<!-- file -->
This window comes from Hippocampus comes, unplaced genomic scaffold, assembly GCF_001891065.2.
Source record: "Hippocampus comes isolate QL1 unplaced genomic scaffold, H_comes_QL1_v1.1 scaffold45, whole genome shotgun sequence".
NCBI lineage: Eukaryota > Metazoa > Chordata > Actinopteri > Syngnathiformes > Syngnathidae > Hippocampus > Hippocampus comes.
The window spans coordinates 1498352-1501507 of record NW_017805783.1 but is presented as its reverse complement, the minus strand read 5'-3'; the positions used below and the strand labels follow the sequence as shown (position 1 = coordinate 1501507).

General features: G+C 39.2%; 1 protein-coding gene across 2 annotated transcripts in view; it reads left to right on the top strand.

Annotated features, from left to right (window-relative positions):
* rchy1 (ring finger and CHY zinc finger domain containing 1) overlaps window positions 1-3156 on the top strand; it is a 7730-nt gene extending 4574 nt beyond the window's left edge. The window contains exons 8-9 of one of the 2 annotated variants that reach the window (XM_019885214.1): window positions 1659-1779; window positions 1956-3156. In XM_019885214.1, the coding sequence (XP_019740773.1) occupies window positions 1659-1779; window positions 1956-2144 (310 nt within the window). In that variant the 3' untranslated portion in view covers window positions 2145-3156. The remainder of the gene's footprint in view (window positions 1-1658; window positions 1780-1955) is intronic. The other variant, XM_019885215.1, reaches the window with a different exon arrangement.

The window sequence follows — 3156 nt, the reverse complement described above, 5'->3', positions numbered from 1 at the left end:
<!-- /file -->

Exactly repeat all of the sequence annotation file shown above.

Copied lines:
This window comes from Hippocampus comes, unplaced genomic scaffold, assembly GCF_001891065.2.
Source record: "Hippocampus comes isolate QL1 unplaced genomic scaffold, H_comes_QL1_v1.1 scaffold45, whole genome shotgun sequence".
NCBI lineage: Eukaryota > Metazoa > Chordata > Actinopteri > Syngnathiformes > Syngnathidae > Hippocampus > Hippocampus comes.
The window spans coordinates 1498352-1501507 of record NW_017805783.1 but is presented as its reverse complement, the minus strand read 5'-3'; the positions used below and the strand labels follow the sequence as shown (position 1 = coordinate 1501507).

General features: G+C 39.2%; 1 protein-coding gene across 2 annotated transcripts in view; it reads left to right on the top strand.

Annotated features, from left to right (window-relative positions):
* rchy1 (ring finger and CHY zinc finger domain containing 1) overlaps window positions 1-3156 on the top strand; it is a 7730-nt gene extending 4574 nt beyond the window's left edge. The window contains exons 8-9 of one of the 2 annotated variants that reach the window (XM_019885214.1): window positions 1659-1779; window positions 1956-3156. In XM_019885214.1, the coding sequence (XP_019740773.1) occupies window positions 1659-1779; window positions 1956-2144 (310 nt within the window). In that variant the 3' untranslated portion in view covers window positions 2145-3156. The remainder of the gene's footprint in view (window positions 1-1658; window positions 1780-1955) is intronic. The other variant, XM_019885215.1, reaches the window with a different exon arrangement.

The window sequence follows — 3156 nt, the reverse complement described above, 5'->3', positions numbered from 1 at the left end: